Getting Feedback on Your Business Idea

by | March 10, 2009

It is essential to have your business idea evaluated from many different perspectives - others will be able to see different strengths and weaknesses in your proposed business than the ones you saw. The wider the range of feedback, the better. Make sure that in addition to focusing on the comments of your target market, you introduce your idea to a cross section of people.

Say you are trying to start a store that carries a special line of sporting clothes for women. You would want to speak retail store owners. But you would also want to interview other women who have some interest in becoming more physically active, and men who buy gifts for women.

Remember, while specialization can be very profitable if the market segment chosen is largely untapped, the larger your market, the higher the potential sales. Getting feedback from all different types of people will help you to see your business in a whole new light - the feedback can lead to adjustments that make your business appeal to a larger audience than you were initially targeting.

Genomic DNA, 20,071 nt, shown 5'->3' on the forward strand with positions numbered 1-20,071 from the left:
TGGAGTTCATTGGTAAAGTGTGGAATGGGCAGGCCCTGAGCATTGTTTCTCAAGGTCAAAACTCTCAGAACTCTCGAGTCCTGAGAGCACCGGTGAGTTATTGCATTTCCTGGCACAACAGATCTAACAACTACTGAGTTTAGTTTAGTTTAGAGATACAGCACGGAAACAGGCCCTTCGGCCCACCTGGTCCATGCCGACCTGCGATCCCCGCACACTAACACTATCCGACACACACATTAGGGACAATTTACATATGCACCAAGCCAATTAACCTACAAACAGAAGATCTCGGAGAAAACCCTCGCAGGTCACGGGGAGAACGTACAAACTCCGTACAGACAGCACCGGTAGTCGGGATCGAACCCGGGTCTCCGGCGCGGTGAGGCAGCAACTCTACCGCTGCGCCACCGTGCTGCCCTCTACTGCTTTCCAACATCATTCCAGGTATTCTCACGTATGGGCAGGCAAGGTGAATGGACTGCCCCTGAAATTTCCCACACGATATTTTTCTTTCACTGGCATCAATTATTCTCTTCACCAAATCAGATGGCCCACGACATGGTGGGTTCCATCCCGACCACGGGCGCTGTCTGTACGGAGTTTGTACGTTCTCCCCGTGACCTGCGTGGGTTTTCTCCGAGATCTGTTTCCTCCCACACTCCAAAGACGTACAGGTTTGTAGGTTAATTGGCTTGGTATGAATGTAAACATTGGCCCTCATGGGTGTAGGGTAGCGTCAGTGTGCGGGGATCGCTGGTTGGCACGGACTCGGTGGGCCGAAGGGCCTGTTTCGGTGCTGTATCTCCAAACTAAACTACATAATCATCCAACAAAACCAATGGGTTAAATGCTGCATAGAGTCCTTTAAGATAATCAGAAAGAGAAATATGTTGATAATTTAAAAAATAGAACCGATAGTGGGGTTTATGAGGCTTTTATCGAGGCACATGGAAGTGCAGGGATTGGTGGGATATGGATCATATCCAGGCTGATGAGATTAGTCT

In seeking a range of perspectives on your idea, you might consider doing a small-scale "trial run" of your product or service. This need not be an intense study of the focus group and double-sided-mirror type. Your family and friends make excellent guinea pigs. The government-funded Small Business Administration (SBA) offers free help to entrepreneurs in most areas of the country. They will help you with your business plan and provide consulting from their small business advisors. Use the SBA and put those tax dollars to use! Suck the marrow out of every possible resource you have. While briefing others on your idea, you may even find a few interested investors, partners, employees, or customers along the way.

If you're asking for opinions, don't get frustrated by negative feedback. Although positive comments are great for your confidence, they will not necessarily help your business. Constructive criticism is what indicates weaknesses and areas of untapped potential.

Things to think about

  • What are the best sources of feedback for your business idea?
  • What evaluation techniques will you use to make your product or service appeal to the largest group of people possible?
  • What ways are there to evaluate your competitors in the marketplace?
  • How will you evaluate your own business on a regular basis to improve in certain areas?
  • Have you established a network of outside advisors to assist you in your business?
  • What constructive feedback have you received that will benefit your business?

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